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Benjamin Shepard

Benjamin Shepard

Posted: August 9, 2010 11:43 AM

When Paul Revere sounded his bell to announce to Lexington Mass, all he had was his voice and his bell to sound the alarm: "The Patriots are coming!" In the case of the July 29, 2010, Paul Revere bike ride organized by Times Up!, a two-decade-old direct action environmental group, the group was aided by modern media -- the internet, email, text messages, and a newspaper announcing the action. The point of the action was to sound the alarm about the city of New York's new rules to eliminate protective status and endanger hundreds of community gardens. The new rules would replace the 2002 Preservation Agreement, expiring September 17, 2010, that have allowed gardens throughout the city to grow over the last decade. "This comprehensive agreement benefits all New York City residents," said Mayor Bloomberg stated in a press-release dated September 18, 2002. "It allows much-needed affordable housing development to move forward... In addition, we are providing permanent protection to hundreds of community gardens throughout New York City, and establishing a fair process for reviewing future proposals to develop other garden properties." Yet, somehow this concept of "permanent protection" was lost over the ensuing eight years. The following is a short dispatch of a burst of activism to sound the alarm about the plight of the gardens.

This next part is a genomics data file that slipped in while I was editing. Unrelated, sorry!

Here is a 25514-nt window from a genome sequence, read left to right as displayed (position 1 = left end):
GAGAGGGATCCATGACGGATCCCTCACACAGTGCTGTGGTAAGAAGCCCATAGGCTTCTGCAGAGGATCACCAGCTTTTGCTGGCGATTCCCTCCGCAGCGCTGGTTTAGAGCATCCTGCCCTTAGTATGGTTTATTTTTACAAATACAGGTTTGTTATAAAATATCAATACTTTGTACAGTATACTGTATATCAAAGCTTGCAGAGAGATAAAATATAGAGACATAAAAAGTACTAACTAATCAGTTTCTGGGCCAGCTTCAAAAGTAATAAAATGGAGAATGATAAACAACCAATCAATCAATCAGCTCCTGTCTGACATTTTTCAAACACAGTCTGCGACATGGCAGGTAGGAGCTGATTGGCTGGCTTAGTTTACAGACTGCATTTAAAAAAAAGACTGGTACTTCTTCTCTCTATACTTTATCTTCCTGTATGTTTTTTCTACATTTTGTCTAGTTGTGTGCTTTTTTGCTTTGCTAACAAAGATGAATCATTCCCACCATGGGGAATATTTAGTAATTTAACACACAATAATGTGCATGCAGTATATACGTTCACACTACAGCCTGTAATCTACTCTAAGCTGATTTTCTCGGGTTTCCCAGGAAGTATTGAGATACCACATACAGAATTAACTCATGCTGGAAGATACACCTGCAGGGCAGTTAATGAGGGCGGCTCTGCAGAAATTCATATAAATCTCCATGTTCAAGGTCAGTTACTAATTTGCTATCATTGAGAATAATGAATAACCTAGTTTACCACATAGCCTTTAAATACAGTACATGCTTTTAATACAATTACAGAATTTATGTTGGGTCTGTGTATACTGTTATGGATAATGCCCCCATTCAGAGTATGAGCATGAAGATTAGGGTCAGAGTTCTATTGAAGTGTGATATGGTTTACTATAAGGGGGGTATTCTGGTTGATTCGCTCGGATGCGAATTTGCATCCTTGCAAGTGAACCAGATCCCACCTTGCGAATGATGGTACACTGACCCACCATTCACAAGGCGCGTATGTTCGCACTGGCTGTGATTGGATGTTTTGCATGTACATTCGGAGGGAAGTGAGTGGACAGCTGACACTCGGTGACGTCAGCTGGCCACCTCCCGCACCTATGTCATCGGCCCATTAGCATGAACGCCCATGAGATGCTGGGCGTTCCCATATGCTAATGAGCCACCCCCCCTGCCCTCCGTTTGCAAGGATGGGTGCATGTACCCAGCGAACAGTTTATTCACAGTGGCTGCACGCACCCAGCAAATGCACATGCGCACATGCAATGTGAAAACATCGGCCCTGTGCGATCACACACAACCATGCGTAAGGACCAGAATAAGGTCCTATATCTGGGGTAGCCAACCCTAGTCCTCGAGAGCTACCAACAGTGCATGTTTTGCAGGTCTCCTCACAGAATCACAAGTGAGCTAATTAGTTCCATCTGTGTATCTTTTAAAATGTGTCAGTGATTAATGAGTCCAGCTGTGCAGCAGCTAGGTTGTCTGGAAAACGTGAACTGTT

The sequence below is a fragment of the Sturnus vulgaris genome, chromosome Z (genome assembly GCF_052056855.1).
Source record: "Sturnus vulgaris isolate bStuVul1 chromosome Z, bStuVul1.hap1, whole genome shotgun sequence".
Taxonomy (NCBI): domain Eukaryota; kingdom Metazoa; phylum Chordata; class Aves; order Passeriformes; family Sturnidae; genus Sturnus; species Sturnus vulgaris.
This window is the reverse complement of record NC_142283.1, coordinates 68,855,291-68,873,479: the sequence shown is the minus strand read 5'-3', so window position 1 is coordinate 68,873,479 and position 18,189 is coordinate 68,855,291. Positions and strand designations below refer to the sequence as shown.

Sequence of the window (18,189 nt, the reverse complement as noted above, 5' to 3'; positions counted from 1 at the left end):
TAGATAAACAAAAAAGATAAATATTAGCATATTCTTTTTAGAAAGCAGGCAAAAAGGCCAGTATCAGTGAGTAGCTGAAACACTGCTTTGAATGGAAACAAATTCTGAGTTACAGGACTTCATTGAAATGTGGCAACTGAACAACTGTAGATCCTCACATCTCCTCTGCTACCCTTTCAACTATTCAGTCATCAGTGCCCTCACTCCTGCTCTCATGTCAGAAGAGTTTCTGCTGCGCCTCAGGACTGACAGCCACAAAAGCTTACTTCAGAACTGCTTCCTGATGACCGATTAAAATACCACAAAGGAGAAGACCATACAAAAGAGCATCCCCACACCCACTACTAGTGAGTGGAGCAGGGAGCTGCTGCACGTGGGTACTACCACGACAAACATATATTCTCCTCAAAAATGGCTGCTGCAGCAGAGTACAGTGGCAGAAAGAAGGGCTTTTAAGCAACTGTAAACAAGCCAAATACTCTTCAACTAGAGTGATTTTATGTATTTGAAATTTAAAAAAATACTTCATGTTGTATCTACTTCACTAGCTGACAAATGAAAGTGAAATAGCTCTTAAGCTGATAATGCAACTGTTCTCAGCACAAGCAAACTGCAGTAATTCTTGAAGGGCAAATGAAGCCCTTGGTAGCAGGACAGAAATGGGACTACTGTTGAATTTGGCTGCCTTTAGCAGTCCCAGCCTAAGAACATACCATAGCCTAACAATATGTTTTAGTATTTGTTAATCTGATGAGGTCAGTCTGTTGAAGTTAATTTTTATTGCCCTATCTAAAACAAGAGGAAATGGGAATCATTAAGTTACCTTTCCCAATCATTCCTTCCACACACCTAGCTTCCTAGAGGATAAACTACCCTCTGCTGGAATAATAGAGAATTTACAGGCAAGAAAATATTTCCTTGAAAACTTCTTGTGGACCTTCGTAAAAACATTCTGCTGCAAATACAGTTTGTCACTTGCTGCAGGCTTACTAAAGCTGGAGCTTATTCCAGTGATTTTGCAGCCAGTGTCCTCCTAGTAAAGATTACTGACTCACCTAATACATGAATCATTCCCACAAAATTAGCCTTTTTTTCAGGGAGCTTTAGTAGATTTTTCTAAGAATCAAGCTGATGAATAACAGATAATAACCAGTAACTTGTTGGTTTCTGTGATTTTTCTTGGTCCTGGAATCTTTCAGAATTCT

The day of the action, members of Times Up! as well as garden and public space activists city wide planned to draw attention to the risk of the gardens being bulldozed by dressing up as Paul Revere and sounding the alarm, "the developers are coming." Cyclists planned to ride "horse cycles" -- bicycles with cardboard horse heads attached to the front -- to several Lower East Side Gardens, before heading up to Mayor Bloomberg's house where we planned to bring flowers, cucumbers and greens from endangered community gardens.

"We'll bring vegetables from gardens to Bloomberg's house to remind him that community gardens are precious resources for us all to treasure," I explained in a Times Up! press release. "My kids love the gardens as a much needed space to play and explore outside of the asphalt of the concrete jungle of New York City."

"This is an opportunity for Bloomberg to demonstrate he appreciates green space as a resource for global cooling and community development," explained Times Up! Director Bill DiPaulo. "Why would the mayor sell this space off to developers when there is such an opportunity to create a different kind of green, more forward leaning New York?"